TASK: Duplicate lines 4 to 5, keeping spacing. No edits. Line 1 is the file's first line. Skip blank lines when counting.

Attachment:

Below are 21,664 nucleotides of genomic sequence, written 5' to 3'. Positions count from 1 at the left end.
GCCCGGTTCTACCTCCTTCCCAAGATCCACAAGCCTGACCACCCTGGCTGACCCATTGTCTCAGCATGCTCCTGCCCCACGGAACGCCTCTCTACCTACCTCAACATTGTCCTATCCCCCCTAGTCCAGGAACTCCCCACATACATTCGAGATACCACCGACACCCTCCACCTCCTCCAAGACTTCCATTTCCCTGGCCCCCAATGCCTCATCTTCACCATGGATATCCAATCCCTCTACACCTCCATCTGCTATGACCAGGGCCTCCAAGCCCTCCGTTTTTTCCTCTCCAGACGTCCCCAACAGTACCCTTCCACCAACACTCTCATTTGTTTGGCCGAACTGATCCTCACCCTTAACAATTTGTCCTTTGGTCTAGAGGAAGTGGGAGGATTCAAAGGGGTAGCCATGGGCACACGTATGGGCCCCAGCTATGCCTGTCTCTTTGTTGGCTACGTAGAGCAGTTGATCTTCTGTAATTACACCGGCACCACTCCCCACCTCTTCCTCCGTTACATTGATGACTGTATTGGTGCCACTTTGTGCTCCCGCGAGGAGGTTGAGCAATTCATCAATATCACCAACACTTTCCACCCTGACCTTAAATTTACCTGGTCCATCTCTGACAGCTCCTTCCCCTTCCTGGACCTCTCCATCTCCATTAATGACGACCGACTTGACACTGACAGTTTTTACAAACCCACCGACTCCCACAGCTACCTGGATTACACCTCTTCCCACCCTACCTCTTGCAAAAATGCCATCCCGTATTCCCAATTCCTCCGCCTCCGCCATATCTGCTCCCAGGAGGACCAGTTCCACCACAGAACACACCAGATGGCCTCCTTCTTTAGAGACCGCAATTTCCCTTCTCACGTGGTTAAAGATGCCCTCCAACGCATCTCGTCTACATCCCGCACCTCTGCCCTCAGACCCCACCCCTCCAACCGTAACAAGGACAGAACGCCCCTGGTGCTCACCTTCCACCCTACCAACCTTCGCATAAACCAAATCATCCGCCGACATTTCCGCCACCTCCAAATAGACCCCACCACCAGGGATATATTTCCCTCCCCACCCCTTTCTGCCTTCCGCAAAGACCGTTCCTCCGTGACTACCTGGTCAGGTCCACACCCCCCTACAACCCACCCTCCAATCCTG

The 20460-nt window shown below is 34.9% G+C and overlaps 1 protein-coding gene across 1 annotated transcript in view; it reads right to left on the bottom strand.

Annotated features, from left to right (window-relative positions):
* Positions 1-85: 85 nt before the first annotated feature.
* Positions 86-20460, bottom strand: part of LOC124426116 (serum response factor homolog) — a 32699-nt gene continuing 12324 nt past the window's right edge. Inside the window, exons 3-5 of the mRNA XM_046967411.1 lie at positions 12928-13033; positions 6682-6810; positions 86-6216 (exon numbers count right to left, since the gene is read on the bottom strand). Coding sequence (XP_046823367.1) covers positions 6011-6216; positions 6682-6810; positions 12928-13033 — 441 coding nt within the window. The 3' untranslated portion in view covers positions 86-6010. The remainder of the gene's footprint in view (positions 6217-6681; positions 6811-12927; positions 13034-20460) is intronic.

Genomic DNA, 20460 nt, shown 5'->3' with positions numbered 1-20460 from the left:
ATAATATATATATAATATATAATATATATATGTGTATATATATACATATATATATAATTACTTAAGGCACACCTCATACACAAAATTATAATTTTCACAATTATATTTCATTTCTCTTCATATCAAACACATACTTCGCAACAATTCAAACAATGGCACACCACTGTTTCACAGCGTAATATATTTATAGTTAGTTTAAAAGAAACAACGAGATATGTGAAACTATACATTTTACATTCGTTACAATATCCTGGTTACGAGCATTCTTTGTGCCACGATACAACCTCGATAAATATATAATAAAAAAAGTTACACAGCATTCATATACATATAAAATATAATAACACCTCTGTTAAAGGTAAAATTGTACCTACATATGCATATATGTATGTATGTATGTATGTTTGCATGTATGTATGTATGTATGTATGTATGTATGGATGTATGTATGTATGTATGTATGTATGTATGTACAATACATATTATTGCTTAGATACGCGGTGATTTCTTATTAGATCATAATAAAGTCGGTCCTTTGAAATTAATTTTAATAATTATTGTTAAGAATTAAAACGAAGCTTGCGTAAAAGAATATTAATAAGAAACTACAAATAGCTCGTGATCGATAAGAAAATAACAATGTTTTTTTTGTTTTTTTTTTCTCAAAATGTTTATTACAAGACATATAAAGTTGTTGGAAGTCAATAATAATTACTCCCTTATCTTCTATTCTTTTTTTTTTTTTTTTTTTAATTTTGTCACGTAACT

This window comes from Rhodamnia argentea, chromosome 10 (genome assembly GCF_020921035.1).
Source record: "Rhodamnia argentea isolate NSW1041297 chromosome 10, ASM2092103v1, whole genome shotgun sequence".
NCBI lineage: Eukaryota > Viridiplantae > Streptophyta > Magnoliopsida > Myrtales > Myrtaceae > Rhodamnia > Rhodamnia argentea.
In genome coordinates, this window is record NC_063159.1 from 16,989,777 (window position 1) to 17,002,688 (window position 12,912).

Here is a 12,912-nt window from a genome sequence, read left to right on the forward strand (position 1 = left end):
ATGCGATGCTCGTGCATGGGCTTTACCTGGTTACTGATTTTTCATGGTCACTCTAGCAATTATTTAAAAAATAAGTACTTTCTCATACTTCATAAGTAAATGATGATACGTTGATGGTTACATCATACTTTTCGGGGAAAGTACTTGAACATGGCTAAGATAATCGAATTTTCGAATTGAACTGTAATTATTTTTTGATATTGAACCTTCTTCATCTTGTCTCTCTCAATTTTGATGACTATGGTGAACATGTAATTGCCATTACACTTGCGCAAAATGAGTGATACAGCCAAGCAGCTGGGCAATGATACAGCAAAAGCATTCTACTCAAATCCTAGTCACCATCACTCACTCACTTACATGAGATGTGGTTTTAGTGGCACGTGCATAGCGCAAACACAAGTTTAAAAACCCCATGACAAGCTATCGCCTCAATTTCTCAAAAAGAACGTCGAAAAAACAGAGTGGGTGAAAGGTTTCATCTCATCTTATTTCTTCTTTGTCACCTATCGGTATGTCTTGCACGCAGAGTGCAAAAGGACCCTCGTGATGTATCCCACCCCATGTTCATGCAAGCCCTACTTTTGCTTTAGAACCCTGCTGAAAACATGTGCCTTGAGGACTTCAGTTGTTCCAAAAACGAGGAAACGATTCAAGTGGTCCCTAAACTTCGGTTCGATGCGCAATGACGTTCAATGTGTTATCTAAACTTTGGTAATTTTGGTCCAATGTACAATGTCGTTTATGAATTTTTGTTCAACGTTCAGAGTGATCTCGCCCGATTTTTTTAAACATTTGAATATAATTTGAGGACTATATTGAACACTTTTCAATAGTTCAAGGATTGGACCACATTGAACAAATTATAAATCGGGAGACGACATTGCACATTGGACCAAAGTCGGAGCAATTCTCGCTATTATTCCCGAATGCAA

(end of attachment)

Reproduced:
Annotated features, from left to right (window-relative positions):
* Positions 1-85: 85 nt before the first annotated feature.